Going off that 8-minute track, one key thing to remember about Aja is that it packs a lot of content into its short seven track run. The shortest track here is about four minutes, the funk rock jam “Peg.” While all of these songs are relatively long, they never really feel like it, often packing a few songs worth of ideas into them. Even “Peg” does this. It’s a song about a relationship gone awry because of Hollywood aspirations, accentuated by an incredible groove, a catchy as hell hook and a goddamn WIND SYNTH. It’s colorful and bouncy, probably the most accessible track on the album. On the other end of the length spectrum, “Deacon Blues” is almost 8 minutes, a depressing concept song about a man fantasizing about becoming a musician. The track sounds like a fantasy, with the use of steady acoustics, psychedelic uses of horns and sax, quiet pianos, and a catchy as hell hook. The hook (quoted above) is my favorite from the album, a perfect example of the fantasy that being a famed musician would feel like. It just sounds classy, working even better as you consider the music being played being listened to by the song’s narrator. If you threw this on in the background while drinking scotch whiskey, I guarantee that the experience will be elevated by vibe alone.

As I mentioned earlier on, music that can be easy to throw on in the background can very easily fall to the wayside. Aja, rightfully so, has not done that, nor will it ever I think. Even in the context of 45 years later, the sound of this album is still worthwhile in today’s musical landscape. “Home at Last” is a fantastic example of this, with its soaring vocals, surf rock feel and the catchy as hell horn lines. This song resembles much of pop and rock today by having two hooks, the vocal and the instrumental. If you told me this song dropped today, I could very easily believe you. On the other end of that spectrum “Josie,” the excellent closer, proves that obviously older aesthetics can still work today. The guitar licks, peppy drumming, and celebratory language of the lyrics are distinctly old…but even nowadays friends of mine have this song on their playlist (shoutout to Swamp Records!). Aja itself is an older record, older than most covered on this humble website, but it’s one that still stands toe to toe with the best of new material we have covered.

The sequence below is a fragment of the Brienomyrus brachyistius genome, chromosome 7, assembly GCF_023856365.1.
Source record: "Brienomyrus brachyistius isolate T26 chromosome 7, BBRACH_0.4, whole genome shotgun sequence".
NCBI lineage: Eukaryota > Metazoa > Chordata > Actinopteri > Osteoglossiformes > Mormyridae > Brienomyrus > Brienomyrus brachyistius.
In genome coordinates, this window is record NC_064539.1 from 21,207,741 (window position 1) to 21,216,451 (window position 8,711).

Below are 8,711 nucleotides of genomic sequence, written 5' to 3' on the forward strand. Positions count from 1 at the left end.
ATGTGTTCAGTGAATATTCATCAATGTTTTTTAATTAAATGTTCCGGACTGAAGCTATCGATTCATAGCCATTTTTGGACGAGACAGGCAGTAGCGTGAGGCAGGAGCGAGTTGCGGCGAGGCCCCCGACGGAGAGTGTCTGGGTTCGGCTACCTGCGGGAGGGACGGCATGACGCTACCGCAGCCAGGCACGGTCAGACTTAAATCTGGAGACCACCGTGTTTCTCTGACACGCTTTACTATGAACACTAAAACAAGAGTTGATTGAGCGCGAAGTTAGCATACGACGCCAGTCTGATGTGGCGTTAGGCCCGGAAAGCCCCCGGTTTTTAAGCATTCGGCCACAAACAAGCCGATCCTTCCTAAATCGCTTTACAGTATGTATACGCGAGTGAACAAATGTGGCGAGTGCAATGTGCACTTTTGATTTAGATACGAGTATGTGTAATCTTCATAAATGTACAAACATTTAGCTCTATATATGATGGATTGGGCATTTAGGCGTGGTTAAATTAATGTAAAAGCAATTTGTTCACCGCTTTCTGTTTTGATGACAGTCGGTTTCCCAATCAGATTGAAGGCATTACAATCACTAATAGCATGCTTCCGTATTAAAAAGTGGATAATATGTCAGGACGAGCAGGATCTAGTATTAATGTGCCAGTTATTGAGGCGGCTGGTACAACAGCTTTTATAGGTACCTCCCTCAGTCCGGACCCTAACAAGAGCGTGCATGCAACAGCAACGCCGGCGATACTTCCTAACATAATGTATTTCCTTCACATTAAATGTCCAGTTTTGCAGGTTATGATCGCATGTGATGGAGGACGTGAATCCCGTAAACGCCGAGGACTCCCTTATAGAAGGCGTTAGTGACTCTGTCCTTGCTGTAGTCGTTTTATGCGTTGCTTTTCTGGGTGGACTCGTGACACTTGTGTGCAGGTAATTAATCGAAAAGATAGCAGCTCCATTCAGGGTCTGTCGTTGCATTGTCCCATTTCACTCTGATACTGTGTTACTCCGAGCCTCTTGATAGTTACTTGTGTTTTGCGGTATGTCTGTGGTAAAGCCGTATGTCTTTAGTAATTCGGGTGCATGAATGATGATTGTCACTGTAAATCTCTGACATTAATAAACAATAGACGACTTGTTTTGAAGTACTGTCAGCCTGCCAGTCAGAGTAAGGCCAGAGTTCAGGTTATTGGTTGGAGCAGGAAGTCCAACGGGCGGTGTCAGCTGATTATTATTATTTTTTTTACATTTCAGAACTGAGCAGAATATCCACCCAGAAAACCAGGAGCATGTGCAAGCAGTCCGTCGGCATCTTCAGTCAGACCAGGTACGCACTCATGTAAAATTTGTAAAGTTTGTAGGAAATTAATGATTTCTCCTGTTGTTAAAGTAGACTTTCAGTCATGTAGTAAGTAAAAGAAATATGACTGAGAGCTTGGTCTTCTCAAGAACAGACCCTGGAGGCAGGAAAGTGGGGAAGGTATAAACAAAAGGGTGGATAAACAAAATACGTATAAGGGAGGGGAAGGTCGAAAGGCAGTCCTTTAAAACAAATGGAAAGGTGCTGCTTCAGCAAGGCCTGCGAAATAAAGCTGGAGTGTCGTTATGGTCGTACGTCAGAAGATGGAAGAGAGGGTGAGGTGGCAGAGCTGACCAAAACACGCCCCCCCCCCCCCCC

Admittedly, I had not gotten into much Steely Dan prior to this year. I have always been a fan of some jazz and classic rock, but never knew that such a great mixture of the two genres existed in Aja. Any band that has a song as chaotic and fun as “I Got the News” is worth their salt. I’m super happy I was able to experience Aja in 2022. It’s an excellent record that is perfect for a smooth, relaxing listen. It is also a record that is perfect for those who like to dig into their music, discover the nooks and crannies that make it so effective and catchy. It really is a perfect album, one of the best I’ve heard from a purely sonic and creative standpoint…

But that’s just my take on it. What do you think about Aja? Is it a classic to you, or do you find it overrated? Any favorite songs from Steely Dan from this album or another? Let me know in the comments! is your one stop shop for a music fan’s music reviews, profiles, and essays. By the youth, for the youth, and allied with all oldheads, everywhere. Leave a comment below on what you want to see next!